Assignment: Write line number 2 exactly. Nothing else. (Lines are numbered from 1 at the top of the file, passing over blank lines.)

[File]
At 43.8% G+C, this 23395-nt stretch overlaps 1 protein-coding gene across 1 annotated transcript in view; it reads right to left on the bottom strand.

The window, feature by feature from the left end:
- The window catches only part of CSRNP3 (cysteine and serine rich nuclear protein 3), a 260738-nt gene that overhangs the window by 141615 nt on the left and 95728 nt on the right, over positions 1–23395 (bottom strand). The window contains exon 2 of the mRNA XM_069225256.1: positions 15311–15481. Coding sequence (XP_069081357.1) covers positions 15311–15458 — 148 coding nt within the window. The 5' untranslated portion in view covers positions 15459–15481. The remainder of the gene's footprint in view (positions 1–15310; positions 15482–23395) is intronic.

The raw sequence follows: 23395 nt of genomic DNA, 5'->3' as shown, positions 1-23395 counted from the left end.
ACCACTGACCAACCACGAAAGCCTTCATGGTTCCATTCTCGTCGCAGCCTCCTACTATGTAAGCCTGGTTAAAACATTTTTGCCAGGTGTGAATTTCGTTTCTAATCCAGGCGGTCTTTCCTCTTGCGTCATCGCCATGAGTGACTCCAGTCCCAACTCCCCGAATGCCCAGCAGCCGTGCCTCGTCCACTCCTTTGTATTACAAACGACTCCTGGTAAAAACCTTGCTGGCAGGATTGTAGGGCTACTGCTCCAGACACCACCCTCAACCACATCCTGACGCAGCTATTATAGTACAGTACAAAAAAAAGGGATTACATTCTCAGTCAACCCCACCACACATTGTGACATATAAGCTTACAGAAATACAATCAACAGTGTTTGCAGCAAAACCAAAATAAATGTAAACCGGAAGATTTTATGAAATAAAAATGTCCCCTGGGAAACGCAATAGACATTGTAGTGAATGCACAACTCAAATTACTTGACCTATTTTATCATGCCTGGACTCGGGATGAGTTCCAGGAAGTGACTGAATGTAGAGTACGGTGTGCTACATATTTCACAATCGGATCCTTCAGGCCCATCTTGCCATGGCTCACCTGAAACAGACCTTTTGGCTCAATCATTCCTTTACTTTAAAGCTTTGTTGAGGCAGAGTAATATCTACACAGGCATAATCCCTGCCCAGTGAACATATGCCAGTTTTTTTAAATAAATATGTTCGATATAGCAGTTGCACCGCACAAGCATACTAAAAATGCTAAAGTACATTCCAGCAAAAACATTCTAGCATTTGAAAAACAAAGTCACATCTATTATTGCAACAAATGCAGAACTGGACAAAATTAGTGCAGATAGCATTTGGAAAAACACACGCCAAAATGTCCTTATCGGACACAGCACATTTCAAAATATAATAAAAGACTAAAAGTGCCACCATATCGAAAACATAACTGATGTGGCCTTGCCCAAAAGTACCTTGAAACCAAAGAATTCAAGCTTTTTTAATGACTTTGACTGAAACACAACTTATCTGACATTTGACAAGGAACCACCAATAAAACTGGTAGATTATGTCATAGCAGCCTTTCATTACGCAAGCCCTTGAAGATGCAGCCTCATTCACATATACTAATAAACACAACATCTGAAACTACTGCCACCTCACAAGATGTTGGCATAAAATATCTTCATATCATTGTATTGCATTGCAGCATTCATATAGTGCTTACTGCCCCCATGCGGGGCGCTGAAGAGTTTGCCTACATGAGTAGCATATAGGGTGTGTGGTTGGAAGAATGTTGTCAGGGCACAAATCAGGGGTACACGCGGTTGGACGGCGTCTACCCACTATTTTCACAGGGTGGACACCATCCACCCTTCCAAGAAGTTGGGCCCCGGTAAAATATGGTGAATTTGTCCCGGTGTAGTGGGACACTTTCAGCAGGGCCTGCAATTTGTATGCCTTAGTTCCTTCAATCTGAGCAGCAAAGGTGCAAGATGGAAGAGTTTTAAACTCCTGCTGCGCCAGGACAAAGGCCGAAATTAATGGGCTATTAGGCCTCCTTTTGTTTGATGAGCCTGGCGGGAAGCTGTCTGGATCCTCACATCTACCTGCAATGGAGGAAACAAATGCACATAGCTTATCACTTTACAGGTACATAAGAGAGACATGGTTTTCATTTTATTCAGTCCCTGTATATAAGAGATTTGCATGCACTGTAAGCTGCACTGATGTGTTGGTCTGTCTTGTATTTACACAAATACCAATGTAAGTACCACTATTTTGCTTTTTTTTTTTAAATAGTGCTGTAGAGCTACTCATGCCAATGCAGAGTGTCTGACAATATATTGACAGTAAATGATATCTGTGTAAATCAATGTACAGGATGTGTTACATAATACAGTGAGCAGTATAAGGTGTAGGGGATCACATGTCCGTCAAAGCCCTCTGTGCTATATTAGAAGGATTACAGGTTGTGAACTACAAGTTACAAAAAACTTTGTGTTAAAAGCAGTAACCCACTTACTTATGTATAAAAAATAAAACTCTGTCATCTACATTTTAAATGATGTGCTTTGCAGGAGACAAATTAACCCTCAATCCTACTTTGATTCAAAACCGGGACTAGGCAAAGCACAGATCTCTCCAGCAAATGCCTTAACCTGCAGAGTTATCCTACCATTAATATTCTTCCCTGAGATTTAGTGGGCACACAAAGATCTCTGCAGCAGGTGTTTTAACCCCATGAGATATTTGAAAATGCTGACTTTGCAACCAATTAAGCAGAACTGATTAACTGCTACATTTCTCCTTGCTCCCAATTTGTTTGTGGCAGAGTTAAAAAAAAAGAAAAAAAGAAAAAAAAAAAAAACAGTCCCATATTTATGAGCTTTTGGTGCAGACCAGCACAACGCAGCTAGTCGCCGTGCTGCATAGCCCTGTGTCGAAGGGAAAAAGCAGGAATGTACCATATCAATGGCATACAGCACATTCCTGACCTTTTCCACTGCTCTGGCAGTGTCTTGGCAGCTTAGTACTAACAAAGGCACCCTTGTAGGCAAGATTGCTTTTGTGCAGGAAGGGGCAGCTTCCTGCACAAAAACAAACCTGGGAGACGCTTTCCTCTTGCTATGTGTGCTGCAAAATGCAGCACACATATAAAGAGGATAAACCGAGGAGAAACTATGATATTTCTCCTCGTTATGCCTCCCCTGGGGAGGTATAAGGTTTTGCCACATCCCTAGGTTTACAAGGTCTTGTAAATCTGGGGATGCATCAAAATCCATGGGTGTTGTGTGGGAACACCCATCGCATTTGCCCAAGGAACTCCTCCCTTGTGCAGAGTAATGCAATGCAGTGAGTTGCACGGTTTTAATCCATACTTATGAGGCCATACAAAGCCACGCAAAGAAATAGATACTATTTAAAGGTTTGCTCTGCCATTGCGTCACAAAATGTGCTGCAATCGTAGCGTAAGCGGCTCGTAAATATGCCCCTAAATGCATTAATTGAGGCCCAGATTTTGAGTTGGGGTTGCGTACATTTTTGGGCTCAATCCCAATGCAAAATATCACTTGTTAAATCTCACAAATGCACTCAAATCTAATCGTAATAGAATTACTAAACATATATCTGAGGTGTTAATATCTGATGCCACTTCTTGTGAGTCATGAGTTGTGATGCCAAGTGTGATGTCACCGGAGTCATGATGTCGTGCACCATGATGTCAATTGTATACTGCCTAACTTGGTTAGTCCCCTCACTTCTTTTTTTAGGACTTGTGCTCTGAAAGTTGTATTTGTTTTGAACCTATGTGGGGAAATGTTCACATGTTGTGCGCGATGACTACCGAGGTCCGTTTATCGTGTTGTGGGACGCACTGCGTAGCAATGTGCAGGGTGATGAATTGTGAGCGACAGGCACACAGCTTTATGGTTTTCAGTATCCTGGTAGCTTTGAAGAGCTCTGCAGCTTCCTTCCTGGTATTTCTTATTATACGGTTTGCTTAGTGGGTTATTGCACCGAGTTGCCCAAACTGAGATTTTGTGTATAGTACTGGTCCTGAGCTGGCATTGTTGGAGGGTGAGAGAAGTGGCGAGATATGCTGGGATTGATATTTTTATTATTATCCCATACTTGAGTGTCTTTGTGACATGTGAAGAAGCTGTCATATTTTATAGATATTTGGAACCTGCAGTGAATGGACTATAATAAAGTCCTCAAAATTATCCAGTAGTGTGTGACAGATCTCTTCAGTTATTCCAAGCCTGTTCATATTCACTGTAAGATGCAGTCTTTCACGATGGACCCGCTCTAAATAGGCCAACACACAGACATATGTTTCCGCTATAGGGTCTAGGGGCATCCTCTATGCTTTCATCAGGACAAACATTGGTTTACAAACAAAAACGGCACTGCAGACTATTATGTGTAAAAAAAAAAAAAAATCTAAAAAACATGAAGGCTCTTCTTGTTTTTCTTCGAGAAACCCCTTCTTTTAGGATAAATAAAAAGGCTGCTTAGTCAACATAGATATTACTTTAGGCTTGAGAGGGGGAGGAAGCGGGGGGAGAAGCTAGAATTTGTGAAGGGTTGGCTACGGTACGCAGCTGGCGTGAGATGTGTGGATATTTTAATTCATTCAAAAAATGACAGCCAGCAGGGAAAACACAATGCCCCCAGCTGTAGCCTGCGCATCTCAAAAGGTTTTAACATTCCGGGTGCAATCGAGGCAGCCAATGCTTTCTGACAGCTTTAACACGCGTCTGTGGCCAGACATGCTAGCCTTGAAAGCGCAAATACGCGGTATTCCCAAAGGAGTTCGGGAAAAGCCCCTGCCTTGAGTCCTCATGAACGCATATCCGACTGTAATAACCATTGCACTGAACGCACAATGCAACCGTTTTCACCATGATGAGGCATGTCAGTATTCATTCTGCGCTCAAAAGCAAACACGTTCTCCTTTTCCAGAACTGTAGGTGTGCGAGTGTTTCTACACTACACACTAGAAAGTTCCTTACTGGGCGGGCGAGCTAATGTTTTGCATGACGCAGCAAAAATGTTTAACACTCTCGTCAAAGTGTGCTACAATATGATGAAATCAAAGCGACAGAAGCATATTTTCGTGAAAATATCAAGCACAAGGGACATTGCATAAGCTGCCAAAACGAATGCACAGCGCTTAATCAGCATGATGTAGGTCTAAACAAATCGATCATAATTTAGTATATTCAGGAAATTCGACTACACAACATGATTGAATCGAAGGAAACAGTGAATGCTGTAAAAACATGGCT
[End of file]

The window, feature by feature from the left end: